christopher sherman

Beacon Hill

I never lived in Beacon Hill but one of my best friends went to Suffolk University which is located here. I also spent many hours at bars in this neighborhood in my late 20s and early 30s.

Beacon Hill is a popular destination for visitors due to its many historical sites, with some dating back to the 1600s. While this neighborhood is less than a square quarter mile in size it contains a lot to see and enjoy with its pretty as a postcard streets to its many Freedom Trail sites of interest to great restaurants and good pubs. While the neighborhood’s stodgy image is well deserved there is still plenty of fun to be had here and my favorite time of year to visit is in the summer when you can sit outside and enjoy the people watching along Charles Street. For more information about this historic and interesting neighborhood, read my full profile of Beacon Hill here.

North End

The North End is where my maternal grandmother grew up as a kid. My brother briefly lived here and at the moment one of my cousins call the North End home. While I’ve never lived here, it is this familial connection to this tiny neighborhood that makes me feel connected to it.

The North End is charming unless you’re driving then it is a nightmare. The neighborhood is comprised of a maze of narrow, meandering streets that are chock-full of Italian restaurants, bakeries and cafes. The tiny neighborhood is hemmed in between Boston’s inner harbor to the North and East and The Rose Kennedy Greenway (a.k.a. The Greenway) to the West and South. This neighborhood is for those who love American History (esp. American Revolution) and for those who love food. For more information about Boston’s “Little Italy”, read my full profile of the North End here.

BSC South End closes tomorrow

Earlier this month I posted the lease for the BSC South End would not be renewed by the landlord, GTI Properites, and tomorrow will be the last day the gym will be open.

It seems to me that the BSC South End has been the gym everyone has loved to hate, but in retrospect, despite the issues (and there were many), I will miss this gym. It is a large space with many windows and high ceilings, has a great indoor pool, large free weights and cardio sections, and when it first opened they had many great classes (I still miss Melany’s lunchtime abs classes).

Over the years, I met and made many friends there. Perhaps that is what I will miss the most with the gym’s closing. However, rather than leave BSC altogether like many have opted, I’ve decided to remain and will now work out at the Downtown Crossing location so perhaps I’ll see you there.

Former bar, Boston Eagle, will become The KARTAL

Last March I shared that The Boston Eagle had closed. Since then a lot has happened and about 8 weeks ago the owners, who are listed as Two Greeks and a Persian, LLC, petitioned the Boston Licensing Board to make changes to the exterior of 520 Tremont Street for a bar called, Kartal.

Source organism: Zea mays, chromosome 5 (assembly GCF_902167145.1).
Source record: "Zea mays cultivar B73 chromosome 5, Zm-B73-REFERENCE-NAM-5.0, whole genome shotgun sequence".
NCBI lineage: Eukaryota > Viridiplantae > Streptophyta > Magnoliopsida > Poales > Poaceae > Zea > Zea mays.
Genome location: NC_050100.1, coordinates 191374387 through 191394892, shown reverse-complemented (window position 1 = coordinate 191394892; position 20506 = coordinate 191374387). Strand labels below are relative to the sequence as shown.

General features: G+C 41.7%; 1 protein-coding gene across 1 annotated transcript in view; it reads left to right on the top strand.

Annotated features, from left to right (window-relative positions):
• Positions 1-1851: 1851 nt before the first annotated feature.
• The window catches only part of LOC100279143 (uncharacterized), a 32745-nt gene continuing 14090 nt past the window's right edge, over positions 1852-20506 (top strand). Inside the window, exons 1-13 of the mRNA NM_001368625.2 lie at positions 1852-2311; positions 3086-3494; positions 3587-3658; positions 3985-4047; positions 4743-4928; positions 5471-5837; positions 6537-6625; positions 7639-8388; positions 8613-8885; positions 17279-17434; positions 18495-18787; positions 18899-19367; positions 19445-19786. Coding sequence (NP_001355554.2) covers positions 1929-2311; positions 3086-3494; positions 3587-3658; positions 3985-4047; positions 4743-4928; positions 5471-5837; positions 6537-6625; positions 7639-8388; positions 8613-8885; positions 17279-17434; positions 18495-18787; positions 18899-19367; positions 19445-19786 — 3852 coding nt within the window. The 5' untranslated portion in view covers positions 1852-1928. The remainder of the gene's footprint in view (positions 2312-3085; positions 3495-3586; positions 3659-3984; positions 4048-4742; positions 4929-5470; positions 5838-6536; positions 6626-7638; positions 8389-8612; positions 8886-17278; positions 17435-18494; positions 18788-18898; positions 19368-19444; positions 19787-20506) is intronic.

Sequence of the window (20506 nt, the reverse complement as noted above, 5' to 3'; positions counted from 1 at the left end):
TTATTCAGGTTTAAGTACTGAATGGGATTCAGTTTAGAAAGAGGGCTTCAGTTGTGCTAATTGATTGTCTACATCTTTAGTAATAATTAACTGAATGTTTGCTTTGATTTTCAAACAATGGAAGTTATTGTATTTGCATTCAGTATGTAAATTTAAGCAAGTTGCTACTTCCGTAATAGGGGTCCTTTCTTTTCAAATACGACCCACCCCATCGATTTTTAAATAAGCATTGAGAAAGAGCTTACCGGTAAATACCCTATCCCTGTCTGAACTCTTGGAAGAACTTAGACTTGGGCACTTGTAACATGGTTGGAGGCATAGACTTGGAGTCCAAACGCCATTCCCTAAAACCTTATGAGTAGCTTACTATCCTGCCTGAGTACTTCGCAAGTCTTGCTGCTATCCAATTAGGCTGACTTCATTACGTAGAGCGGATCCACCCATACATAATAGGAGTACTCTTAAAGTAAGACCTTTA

Kartal is eyeing a late April / early May opening, but considering the amount of work to be done that seems aggressive. Shahrokh Reza was listed as the manager in the petition and is affiliated with local nightclub group, Pasha Entertainment. Much progress has been made since my post last fall (see here), but much more needs to be done.

A lot of clean up has happened since last fall. From this photo taken earlier this week you can see the bathrooms are (thankfully) being expanded and improved and a small kitchen will be added to serve light appetizers for the cocktail bar. It appears the original tile flooring and bar will remain.

In the coming month you’ll see changes to the exterior, including new lighting fixtures, the removal of the ugly metal grates over the windows, a fresh paint job, and a new tiled entry with the dates 1981 and 2021, noting the 40 years the Boston Eagle operated at 520 Tremont Street.

As more information becomes available, I’ll be sure to share with you what I learn. If you have more information, please reach out to me.

CORRECTION: Shahrokh Reza is not affiliated with Ilona as initially shared in this post, but is directly involved with Pasha Entertainment.

Boston Sports Club South End to close

BSC

Earlier this morning The Boston Sports Club notified members that they have “made the difficult decision to close our South End location permanently. The last day to work out inside this club will be March 31st.”

I first wrote about this possibility in January in my post Is the Boston Sports Club South End closing? What remains to be seen is what happens next? In my January post I speculated one of two likely options. The first would be for another fitness chain to come in and rent the space, but the other option which I think is likely would be for the landlord, GTI Properties to overtake and manage it much like they are doing with two former Aquitaine Group restaurant spaces (Gaslight and Cinquecento).

Stay tuned for more details.  

UPDATED March 2, 2022 at 5:00PM: GTI Properties announces they will reopen this space in the fall as a health and wellness facility that will have at least 5 studios and offer a variety of classes. The facility will be eliminating the pool and reusing the space for group fitness classes. More details about rates, membership and opening dates will be forthcoming in the summer.